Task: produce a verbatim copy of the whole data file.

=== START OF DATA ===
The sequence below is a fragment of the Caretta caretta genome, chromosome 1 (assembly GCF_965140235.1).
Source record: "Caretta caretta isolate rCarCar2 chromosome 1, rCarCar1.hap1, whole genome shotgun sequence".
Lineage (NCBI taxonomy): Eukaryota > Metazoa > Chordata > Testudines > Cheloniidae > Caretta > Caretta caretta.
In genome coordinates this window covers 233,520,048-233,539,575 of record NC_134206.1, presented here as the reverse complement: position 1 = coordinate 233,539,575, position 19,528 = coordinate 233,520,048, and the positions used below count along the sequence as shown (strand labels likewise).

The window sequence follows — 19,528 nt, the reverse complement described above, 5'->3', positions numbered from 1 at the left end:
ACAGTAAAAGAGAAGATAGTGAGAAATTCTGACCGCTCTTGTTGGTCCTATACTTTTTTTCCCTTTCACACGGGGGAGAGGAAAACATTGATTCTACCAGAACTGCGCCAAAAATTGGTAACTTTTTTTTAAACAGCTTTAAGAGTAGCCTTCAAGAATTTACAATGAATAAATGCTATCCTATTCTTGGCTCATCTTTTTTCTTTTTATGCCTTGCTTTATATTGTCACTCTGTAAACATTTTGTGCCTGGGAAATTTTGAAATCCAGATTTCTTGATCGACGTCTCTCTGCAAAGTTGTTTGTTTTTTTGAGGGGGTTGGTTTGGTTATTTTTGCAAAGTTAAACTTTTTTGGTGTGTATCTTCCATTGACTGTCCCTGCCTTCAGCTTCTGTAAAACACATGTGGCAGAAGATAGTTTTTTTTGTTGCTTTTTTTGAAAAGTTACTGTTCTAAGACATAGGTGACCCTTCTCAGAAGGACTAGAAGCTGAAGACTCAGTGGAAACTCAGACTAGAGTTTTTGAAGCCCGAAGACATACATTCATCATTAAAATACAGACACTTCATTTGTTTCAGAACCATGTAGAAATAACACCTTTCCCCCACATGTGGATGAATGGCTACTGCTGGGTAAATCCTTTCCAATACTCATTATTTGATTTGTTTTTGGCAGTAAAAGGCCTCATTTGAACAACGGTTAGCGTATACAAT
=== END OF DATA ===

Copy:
The sequence below is a fragment of the Caretta caretta genome, chromosome 1 (assembly GCF_965140235.1).
Source record: "Caretta caretta isolate rCarCar2 chromosome 1, rCarCar1.hap1, whole genome shotgun sequence".
Lineage (NCBI taxonomy): Eukaryota > Metazoa > Chordata > Testudines > Cheloniidae > Caretta > Caretta caretta.
In genome coordinates this window covers 233,520,048-233,539,575 of record NC_134206.1, presented here as the reverse complement: position 1 = coordinate 233,539,575, position 19,528 = coordinate 233,520,048, and the positions used below count along the sequence as shown (strand labels likewise).

The window sequence follows — 19,528 nt, the reverse complement described above, 5'->3', positions numbered from 1 at the left end:
ACAGTAAAAGAGAAGATAGTGAGAAATTCTGACCGCTCTTGTTGGTCCTATACTTTTTTTCCCTTTCACACGGGGGAGAGGAAAACATTGATTCTACCAGAACTGCGCCAAAAATTGGTAACTTTTTTTTAAACAGCTTTAAGAGTAGCCTTCAAGAATTTACAATGAATAAATGCTATCCTATTCTTGGCTCATCTTTTTTCTTTTTATGCCTTGCTTTATATTGTCACTCTGTAAACATTTTGTGCCTGGGAAATTTTGAAATCCAGATTTCTTGATCGACGTCTCTCTGCAAAGTTGTTTGTTTTTTTGAGGGGGTTGGTTTGGTTATTTTTGCAAAGTTAAACTTTTTTGGTGTGTATCTTCCATTGACTGTCCCTGCCTTCAGCTTCTGTAAAACACATGTGGCAGAAGATAGTTTTTTTTGTTGCTTTTTTTGAAAAGTTACTGTTCTAAGACATAGGTGACCCTTCTCAGAAGGACTAGAAGCTGAAGACTCAGTGGAAACTCAGACTAGAGTTTTTGAAGCCCGAAGACATACATTCATCATTAAAATACAGACACTTCATTTGTTTCAGAACCATGTAGAAATAACACCTTTCCCCCACATGTGGATGAATGGCTACTGCTGGGTAAATCCTTTCCAATACTCATTATTTGATTTGTTTTTGGCAGTAAAAGGCCTCATTTGAACAACGGTTAGCGTATACAAT